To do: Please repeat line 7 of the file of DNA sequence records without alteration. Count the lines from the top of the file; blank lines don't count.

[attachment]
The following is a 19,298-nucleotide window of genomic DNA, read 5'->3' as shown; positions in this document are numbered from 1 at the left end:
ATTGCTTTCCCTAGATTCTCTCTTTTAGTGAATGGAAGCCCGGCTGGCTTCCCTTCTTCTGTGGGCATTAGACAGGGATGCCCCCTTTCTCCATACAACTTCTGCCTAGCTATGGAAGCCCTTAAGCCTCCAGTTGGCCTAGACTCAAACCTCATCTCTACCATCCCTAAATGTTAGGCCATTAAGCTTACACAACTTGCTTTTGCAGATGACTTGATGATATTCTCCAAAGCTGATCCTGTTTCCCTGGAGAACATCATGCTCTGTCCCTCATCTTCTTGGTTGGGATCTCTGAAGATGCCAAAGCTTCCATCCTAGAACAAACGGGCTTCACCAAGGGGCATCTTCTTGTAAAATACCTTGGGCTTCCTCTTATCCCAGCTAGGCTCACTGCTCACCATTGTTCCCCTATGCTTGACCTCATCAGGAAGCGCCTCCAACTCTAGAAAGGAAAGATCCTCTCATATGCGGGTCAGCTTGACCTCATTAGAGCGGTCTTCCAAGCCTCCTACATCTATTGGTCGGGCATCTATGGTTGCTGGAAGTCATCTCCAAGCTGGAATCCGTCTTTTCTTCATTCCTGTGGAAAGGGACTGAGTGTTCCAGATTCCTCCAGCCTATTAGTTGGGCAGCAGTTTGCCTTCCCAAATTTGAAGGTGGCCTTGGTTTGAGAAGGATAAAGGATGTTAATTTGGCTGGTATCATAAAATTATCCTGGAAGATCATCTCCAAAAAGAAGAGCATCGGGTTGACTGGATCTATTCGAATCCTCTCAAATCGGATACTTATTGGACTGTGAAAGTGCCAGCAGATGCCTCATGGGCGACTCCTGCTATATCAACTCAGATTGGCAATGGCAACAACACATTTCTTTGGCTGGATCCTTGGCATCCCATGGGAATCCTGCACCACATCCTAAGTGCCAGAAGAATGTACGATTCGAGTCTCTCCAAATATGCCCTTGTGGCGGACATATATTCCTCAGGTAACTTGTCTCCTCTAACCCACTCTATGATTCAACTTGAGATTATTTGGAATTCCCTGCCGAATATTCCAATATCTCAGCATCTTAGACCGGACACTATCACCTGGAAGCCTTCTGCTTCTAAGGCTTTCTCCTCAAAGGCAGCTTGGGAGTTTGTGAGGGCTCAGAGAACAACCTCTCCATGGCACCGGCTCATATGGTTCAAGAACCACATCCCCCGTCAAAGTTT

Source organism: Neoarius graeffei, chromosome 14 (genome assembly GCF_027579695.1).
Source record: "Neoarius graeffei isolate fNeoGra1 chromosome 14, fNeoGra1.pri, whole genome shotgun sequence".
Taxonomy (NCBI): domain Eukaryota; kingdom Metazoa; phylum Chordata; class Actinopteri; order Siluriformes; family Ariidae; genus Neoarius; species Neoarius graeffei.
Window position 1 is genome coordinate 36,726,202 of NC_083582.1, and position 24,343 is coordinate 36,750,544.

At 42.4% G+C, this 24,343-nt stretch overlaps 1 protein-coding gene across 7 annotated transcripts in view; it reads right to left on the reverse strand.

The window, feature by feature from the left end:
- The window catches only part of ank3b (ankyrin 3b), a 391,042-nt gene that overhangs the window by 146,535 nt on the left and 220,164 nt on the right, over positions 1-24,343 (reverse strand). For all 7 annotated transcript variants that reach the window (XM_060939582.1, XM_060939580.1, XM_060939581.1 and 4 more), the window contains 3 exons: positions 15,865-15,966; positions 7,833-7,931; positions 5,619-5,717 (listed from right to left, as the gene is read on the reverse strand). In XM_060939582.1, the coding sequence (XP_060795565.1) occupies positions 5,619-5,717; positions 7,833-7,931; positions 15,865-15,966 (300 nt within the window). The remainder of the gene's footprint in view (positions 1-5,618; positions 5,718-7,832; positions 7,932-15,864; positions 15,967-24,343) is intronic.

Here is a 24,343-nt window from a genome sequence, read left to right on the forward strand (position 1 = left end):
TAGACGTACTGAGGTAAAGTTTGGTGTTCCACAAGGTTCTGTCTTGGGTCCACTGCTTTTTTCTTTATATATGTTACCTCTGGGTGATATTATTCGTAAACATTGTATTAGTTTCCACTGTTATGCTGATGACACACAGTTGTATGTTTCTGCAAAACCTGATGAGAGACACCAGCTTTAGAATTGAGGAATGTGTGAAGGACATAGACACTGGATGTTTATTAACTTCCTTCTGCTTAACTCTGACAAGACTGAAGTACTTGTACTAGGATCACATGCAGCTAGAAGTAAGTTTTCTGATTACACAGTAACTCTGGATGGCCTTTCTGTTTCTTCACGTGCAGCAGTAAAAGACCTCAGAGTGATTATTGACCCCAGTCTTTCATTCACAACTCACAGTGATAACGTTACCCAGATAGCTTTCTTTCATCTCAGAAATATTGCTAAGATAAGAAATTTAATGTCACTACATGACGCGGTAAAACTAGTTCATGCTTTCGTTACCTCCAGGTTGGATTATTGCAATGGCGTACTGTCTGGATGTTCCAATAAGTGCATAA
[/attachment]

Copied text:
At 42.4% G+C, this 24,343-nt stretch overlaps 1 protein-coding gene across 7 annotated transcripts in view; it reads right to left on the reverse strand.